If your concern is the shame you may feel about discussing financial topics, remember that this is a person you are hoping to move forward with within a committed relationship. You wouldn’t have gotten this far if there wasn’t love or understanding there. Trust his or her ability to be empathic and open-minded.

Test the waters to see what you’re in for

You know what I’m talking about: bring up a less personal example of the subject matter you seek to discuss with your partner as a sort of an exploratory maneuver. For example, “a co-worker just told me that she revealed to her boyfriend how much debt she has and he went through the roof.”

A cowardly approach? Definitely not. Sometimes taking this route can alert you to how delicately you need to approach particular topics so you can plan how you will introduce them better.

Your best bet: Be careful not to get stuck on the rumination wheel if what you discover during your covert op isn’t exactly what you hoped for. Yes, if you find out that your significant other views debt as despicable, it’s certainly going to take the wind out of your sails, but you will at least know that you will likely need to mention that you do have a plan for eradicating your arrearage (and if you don’t have a plan, you need to hurry up and get one!) and that past financial mistakes won’t adversely affect your lives together in the future–not for too long anyway.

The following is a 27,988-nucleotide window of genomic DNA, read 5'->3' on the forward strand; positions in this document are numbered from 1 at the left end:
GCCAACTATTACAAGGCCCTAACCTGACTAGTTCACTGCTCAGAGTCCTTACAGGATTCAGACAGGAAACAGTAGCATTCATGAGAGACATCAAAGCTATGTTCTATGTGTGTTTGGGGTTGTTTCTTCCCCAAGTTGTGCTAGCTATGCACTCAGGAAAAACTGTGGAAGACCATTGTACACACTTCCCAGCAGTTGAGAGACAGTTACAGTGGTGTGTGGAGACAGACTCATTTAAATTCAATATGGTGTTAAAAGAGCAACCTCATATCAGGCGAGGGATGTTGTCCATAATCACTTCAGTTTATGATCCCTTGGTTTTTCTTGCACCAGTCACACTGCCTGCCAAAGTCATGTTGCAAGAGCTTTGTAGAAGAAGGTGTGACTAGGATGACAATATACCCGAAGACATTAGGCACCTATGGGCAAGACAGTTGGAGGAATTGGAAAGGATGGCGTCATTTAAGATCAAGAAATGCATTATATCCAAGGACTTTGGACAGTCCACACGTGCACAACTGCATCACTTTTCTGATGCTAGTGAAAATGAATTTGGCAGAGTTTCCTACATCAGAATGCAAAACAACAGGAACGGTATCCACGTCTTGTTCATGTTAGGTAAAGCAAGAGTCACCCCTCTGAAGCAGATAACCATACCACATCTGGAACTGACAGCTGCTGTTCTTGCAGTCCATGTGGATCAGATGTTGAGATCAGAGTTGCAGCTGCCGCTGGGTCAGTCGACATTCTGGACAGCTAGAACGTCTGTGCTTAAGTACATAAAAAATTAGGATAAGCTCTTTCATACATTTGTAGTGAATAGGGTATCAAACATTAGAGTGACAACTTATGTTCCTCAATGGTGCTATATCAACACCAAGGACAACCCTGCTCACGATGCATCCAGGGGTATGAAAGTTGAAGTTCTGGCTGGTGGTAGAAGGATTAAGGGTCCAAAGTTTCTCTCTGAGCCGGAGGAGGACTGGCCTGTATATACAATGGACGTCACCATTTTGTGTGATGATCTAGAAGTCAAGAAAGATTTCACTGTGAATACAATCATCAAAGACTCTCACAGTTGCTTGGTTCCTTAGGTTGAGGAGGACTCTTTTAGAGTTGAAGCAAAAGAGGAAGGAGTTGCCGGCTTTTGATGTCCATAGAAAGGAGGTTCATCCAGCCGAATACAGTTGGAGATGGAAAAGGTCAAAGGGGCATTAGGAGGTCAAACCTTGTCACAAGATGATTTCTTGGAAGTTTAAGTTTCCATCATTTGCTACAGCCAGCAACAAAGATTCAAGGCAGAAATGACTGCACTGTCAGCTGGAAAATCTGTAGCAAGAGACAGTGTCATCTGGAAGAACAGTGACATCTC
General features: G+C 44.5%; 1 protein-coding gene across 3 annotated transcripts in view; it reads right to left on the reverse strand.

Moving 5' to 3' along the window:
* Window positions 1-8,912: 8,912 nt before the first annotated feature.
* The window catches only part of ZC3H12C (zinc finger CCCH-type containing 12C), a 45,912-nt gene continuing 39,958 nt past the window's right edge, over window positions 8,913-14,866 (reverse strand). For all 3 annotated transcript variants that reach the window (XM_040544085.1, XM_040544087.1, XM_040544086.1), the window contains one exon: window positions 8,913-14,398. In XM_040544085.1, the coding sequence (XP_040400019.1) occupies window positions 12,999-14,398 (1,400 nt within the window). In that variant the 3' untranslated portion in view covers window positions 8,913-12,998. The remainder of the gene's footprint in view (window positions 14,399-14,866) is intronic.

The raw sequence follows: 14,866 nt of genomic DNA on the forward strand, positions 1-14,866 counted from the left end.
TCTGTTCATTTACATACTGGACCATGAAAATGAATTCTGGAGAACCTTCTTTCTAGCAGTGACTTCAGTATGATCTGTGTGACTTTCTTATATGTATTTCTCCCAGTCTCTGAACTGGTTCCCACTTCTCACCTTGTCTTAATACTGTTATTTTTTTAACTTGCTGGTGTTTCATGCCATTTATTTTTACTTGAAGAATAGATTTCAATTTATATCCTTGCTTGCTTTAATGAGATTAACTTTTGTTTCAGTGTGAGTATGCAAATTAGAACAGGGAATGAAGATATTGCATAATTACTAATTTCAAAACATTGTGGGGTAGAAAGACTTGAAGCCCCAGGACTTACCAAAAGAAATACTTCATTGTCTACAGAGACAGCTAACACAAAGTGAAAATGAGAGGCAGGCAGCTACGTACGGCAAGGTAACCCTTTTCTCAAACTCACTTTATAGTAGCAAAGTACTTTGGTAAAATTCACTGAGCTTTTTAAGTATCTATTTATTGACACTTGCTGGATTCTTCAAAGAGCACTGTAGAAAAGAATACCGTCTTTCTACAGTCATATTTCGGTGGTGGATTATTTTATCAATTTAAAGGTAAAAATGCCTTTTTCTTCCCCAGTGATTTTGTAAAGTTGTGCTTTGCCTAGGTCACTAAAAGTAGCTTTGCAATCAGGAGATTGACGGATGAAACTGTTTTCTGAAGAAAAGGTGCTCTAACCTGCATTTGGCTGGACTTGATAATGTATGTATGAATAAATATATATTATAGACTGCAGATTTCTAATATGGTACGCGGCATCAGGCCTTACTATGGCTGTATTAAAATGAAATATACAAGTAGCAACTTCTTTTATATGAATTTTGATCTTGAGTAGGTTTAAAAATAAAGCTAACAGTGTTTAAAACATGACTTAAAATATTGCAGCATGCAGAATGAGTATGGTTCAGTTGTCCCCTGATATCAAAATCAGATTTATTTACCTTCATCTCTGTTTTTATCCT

Make sure you’re in a good place

Make a plan to bring up the topic and force yourself to stick with it. You might consider taking a reward-punishment approach wherein you give yourself an incentive for actually following through. Once you have your potential treat in place, pick a date. Just be sure to allow yourself leeway to choose another time if something unrelated comes up that upsets you. You don’t want to bring up a delicate topic when you are already distressed. Your boyfriend or girlfriend will likely pick up on that energy and react.

I’m not saying avoid the topic altogether if it just doesn’t feel right. In a bid to keep putting it off,  you might repeatedly say something feels off–just be mindful of emotional states when broaching such topics. Basically? Just set yourself up for success.

Your best bet: Accept that this conversation can become uncomfortable. Even if your finances are in an enviable state, your significant other may have some areas of opportunity he is loath to discuss. Perhaps you can approach the whole thing with humor to lighten the mood. The main objective is to get talking and establish a baseline from which to work. Your relationship will never move forward if uncomfortable discussions are avoided like the plague.

Want more ideas on how to break the money taboo with your partner? Broke Millennial Talks Money by Erin Lowry is a great book that offers tips and scripts to use when discussing finances with those most important to you. Maybe you need to know what to say to broach the financial topic in a way that doesn’t drain you but enlivens you.